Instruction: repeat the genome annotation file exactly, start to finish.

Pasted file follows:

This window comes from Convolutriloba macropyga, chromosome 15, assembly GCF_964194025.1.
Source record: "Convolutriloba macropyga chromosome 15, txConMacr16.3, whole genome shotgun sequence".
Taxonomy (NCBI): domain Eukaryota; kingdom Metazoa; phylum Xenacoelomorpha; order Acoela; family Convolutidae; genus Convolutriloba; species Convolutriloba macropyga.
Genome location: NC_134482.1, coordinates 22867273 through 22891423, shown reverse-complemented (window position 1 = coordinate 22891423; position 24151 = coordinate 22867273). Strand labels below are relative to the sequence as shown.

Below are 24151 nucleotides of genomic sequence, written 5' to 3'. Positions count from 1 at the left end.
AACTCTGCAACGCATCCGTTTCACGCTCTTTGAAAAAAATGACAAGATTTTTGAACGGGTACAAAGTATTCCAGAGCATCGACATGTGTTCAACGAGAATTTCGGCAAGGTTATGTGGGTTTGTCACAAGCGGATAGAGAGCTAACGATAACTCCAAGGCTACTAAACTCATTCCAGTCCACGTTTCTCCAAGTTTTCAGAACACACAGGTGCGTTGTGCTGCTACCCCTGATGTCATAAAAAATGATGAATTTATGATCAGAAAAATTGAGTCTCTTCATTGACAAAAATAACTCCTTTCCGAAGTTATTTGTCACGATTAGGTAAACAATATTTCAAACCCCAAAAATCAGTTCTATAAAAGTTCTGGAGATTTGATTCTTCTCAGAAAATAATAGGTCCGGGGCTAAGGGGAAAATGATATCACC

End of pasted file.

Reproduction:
This window comes from Convolutriloba macropyga, chromosome 15, assembly GCF_964194025.1.
Source record: "Convolutriloba macropyga chromosome 15, txConMacr16.3, whole genome shotgun sequence".
Taxonomy (NCBI): domain Eukaryota; kingdom Metazoa; phylum Xenacoelomorpha; order Acoela; family Convolutidae; genus Convolutriloba; species Convolutriloba macropyga.
Genome location: NC_134482.1, coordinates 22867273 through 22891423, shown reverse-complemented (window position 1 = coordinate 22891423; position 24151 = coordinate 22867273). Strand labels below are relative to the sequence as shown.

Below are 24151 nucleotides of genomic sequence, written 5' to 3'. Positions count from 1 at the left end.
AACTCTGCAACGCATCCGTTTCACGCTCTTTGAAAAAAATGACAAGATTTTTGAACGGGTACAAAGTATTCCAGAGCATCGACATGTGTTCAACGAGAATTTCGGCAAGGTTATGTGGGTTTGTCACAAGCGGATAGAGAGCTAACGATAACTCCAAGGCTACTAAACTCATTCCAGTCCACGTTTCTCCAAGTTTTCAGAACACACAGGTGCGTTGTGCTGCTACCCCTGATGTCATAAAAAATGATGAATTTATGATCAGAAAAATTGAGTCTCTTCATTGACAAAAATAACTCCTTTCCGAAGTTATTTGTCACGATTAGGTAAACAATATTTCAAACCCCAAAAATCAGTTCTATAAAAGTTCTGGAGATTTGATTCTTCTCAGAAAATAATAGGTCCGGGGCTAAGGGGAAAATGATATCACC